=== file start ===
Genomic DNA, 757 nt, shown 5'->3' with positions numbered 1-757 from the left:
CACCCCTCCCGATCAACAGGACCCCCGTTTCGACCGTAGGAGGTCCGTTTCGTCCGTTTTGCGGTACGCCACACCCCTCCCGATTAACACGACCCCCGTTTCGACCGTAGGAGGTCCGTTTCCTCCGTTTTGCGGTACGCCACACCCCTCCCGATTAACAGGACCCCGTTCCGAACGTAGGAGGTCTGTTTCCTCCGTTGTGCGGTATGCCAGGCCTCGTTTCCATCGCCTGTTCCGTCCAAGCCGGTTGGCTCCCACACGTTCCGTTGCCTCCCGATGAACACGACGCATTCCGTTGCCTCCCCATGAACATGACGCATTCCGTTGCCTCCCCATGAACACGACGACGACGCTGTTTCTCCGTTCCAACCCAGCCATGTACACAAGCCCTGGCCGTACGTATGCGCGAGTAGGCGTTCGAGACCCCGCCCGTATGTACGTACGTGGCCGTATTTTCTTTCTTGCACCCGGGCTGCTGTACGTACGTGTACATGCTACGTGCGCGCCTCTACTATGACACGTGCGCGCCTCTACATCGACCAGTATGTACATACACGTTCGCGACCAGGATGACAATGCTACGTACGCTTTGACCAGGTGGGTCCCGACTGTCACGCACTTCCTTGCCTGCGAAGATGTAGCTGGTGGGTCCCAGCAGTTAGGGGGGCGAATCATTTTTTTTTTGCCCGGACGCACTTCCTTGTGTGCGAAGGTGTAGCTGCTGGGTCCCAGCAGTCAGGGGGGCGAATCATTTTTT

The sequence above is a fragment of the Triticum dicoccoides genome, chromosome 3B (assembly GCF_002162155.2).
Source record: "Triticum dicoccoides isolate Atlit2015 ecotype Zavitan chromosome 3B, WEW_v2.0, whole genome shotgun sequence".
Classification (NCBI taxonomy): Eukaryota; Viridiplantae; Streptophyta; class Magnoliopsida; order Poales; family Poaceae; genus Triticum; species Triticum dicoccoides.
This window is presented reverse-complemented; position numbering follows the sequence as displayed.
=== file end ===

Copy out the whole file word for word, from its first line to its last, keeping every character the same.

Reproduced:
Genomic DNA, 757 nt, shown 5'->3' with positions numbered 1-757 from the left:
CACCCCTCCCGATCAACAGGACCCCCGTTTCGACCGTAGGAGGTCCGTTTCGTCCGTTTTGCGGTACGCCACACCCCTCCCGATTAACACGACCCCCGTTTCGACCGTAGGAGGTCCGTTTCCTCCGTTTTGCGGTACGCCACACCCCTCCCGATTAACAGGACCCCGTTCCGAACGTAGGAGGTCTGTTTCCTCCGTTGTGCGGTATGCCAGGCCTCGTTTCCATCGCCTGTTCCGTCCAAGCCGGTTGGCTCCCACACGTTCCGTTGCCTCCCGATGAACACGACGCATTCCGTTGCCTCCCCATGAACATGACGCATTCCGTTGCCTCCCCATGAACACGACGACGACGCTGTTTCTCCGTTCCAACCCAGCCATGTACACAAGCCCTGGCCGTACGTATGCGCGAGTAGGCGTTCGAGACCCCGCCCGTATGTACGTACGTGGCCGTATTTTCTTTCTTGCACCCGGGCTGCTGTACGTACGTGTACATGCTACGTGCGCGCCTCTACTATGACACGTGCGCGCCTCTACATCGACCAGTATGTACATACACGTTCGCGACCAGGATGACAATGCTACGTACGCTTTGACCAGGTGGGTCCCGACTGTCACGCACTTCCTTGCCTGCGAAGATGTAGCTGGTGGGTCCCAGCAGTTAGGGGGGCGAATCATTTTTTTTTTGCCCGGACGCACTTCCTTGTGTGCGAAGGTGTAGCTGCTGGGTCCCAGCAGTCAGGGGGGCGAATCATTTTTT

The sequence above is a fragment of the Triticum dicoccoides genome, chromosome 3B (assembly GCF_002162155.2).
Source record: "Triticum dicoccoides isolate Atlit2015 ecotype Zavitan chromosome 3B, WEW_v2.0, whole genome shotgun sequence".
Classification (NCBI taxonomy): Eukaryota; Viridiplantae; Streptophyta; class Magnoliopsida; order Poales; family Poaceae; genus Triticum; species Triticum dicoccoides.
This window is presented reverse-complemented; position numbering follows the sequence as displayed.